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Carla Amico, Tatiana Tornetta, Christian Scifo, Anna Rita Blanco; Antioxidant Effect of 0.2% Xanthan Gum in Ocular Surface Ephithelial Cells. Invest. Ophthalmol. Vis. Sci. 2012;53(14):2353.
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© ARVO (1962-2015); The Authors (2016-present)
Investigating the potential antioxidant effect of 0.2% xanthan gum (XNT) in comparison with other widely used tear substitutes polymers, such as 0.2% hydroxyethylcellulose (HEC), 0.2% hyaluronic acid (HA) and 0.5% carboxymethylcellulose (CMC) in human corneal epithelial cells (HCE).
Subconfluent (80%) HCE cultures were treated with the different polysaccharides at the above reported concentrations. The effect of every polymer was investigated with and without the presence of 0.5mM H2O2. In detail, when hydrogen peroxide was added, this injury was performed 1 hour after the addition of polysaccharides. 12 hours later, the reactive oxygen species (ROS) production (dichlorofluorescein diacetate spectrofluorimetric test) was assessed and their values were normalized versus protein content (BCA protein assay). Morphologic analysis was performed with optical microscopy.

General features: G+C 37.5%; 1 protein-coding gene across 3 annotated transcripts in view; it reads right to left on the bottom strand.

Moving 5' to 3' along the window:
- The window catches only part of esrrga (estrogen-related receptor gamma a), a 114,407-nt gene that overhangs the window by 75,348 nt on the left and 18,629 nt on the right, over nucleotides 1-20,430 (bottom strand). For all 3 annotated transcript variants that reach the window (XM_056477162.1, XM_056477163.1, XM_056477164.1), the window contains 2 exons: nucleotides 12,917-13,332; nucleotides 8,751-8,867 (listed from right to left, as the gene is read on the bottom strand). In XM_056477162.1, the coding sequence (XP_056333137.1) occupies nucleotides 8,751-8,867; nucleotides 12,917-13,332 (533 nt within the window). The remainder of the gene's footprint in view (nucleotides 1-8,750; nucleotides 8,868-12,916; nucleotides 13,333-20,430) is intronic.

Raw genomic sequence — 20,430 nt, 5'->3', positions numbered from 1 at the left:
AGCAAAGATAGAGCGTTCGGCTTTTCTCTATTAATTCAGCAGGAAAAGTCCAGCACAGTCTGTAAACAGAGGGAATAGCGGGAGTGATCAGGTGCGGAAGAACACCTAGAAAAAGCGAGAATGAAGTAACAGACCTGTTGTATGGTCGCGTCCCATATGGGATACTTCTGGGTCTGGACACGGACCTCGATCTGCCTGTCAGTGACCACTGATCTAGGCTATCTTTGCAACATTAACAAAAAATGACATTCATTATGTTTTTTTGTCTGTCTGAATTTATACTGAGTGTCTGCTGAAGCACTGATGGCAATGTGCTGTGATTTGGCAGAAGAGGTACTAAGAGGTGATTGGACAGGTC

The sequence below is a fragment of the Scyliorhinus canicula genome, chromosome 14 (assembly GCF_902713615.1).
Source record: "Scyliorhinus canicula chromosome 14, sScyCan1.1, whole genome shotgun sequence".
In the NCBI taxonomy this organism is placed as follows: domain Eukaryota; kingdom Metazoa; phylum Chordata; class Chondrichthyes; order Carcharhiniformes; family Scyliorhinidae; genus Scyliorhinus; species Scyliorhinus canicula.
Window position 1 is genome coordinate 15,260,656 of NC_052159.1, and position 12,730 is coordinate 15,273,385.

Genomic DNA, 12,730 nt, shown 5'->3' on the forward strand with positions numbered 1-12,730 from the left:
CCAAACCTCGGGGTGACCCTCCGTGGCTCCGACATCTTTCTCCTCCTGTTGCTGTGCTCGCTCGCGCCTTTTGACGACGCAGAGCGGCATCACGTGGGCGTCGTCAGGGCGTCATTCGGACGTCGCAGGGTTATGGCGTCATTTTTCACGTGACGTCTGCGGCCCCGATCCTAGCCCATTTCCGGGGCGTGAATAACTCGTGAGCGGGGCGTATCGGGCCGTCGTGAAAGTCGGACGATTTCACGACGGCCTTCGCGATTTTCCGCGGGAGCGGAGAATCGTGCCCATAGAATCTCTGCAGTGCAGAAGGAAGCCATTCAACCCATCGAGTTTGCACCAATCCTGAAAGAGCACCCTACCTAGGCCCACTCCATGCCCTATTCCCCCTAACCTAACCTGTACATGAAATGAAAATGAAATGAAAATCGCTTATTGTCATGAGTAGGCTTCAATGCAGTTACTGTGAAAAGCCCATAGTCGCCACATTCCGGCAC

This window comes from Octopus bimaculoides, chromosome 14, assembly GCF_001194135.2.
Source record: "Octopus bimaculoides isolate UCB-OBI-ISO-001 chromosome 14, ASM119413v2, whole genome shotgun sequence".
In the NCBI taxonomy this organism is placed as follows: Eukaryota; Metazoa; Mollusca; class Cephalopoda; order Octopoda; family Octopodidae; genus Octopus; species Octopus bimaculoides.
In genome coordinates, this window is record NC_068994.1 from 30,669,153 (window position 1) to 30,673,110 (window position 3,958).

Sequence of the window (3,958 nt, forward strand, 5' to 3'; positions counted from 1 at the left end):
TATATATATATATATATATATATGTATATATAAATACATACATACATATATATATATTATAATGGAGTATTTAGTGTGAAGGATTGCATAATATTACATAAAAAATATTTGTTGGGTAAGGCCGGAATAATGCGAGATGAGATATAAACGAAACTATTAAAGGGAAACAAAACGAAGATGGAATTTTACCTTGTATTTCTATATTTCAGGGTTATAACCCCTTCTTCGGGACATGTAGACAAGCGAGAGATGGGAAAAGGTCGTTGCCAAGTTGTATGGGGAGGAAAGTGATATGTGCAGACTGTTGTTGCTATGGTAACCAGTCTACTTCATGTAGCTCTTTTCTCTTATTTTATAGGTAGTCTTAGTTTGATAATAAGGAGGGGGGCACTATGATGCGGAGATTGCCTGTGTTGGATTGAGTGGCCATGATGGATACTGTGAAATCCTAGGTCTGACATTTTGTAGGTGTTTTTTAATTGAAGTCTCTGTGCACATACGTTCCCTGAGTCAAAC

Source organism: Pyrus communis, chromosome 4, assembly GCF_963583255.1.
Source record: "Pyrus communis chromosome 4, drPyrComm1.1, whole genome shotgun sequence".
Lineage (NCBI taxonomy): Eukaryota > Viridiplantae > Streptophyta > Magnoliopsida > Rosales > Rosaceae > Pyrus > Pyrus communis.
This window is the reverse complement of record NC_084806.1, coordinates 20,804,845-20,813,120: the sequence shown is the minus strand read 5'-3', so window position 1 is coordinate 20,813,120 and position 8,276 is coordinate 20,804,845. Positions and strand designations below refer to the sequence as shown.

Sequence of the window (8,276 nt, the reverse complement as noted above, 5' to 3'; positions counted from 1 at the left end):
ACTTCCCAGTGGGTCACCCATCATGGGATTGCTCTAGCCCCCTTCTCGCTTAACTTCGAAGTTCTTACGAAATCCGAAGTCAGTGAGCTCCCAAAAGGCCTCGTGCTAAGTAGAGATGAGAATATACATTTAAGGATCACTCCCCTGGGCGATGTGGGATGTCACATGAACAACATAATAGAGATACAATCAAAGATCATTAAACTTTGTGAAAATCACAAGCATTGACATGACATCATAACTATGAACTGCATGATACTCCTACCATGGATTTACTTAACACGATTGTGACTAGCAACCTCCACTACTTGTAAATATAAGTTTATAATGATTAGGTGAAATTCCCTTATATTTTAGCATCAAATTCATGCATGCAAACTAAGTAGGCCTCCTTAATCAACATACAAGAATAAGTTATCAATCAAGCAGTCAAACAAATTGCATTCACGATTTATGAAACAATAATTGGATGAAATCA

No morphological differences in HCE compared to control cells (CTRL, cells treated with the buffer used for polymer solubilisation) were seen with all polymers tested; while, in presence of 0.5mM H2O2, HCE clearly showed signs of cytotoxicity. Polymers protected cultures from oxidative stress with XNT>HA=HEC>CMC, as evidenced by microscopic analysis. These results were confirmed by ROS measurements, which showed XNT as the only polysaccharide to restore, in presence of H2O2, levels of ROS comparable to CTRL (as it is shown in the figure).
0.2% xanthan gum was able to protect HCE by oxidative stress, bringing the ROS level down to CTRL values. Considering that, in dry eye syndrome oxidative stress sustains inflammation and apoptotic cell death, the use of xanthan gum in ophthalmic preparations could be beneficial.
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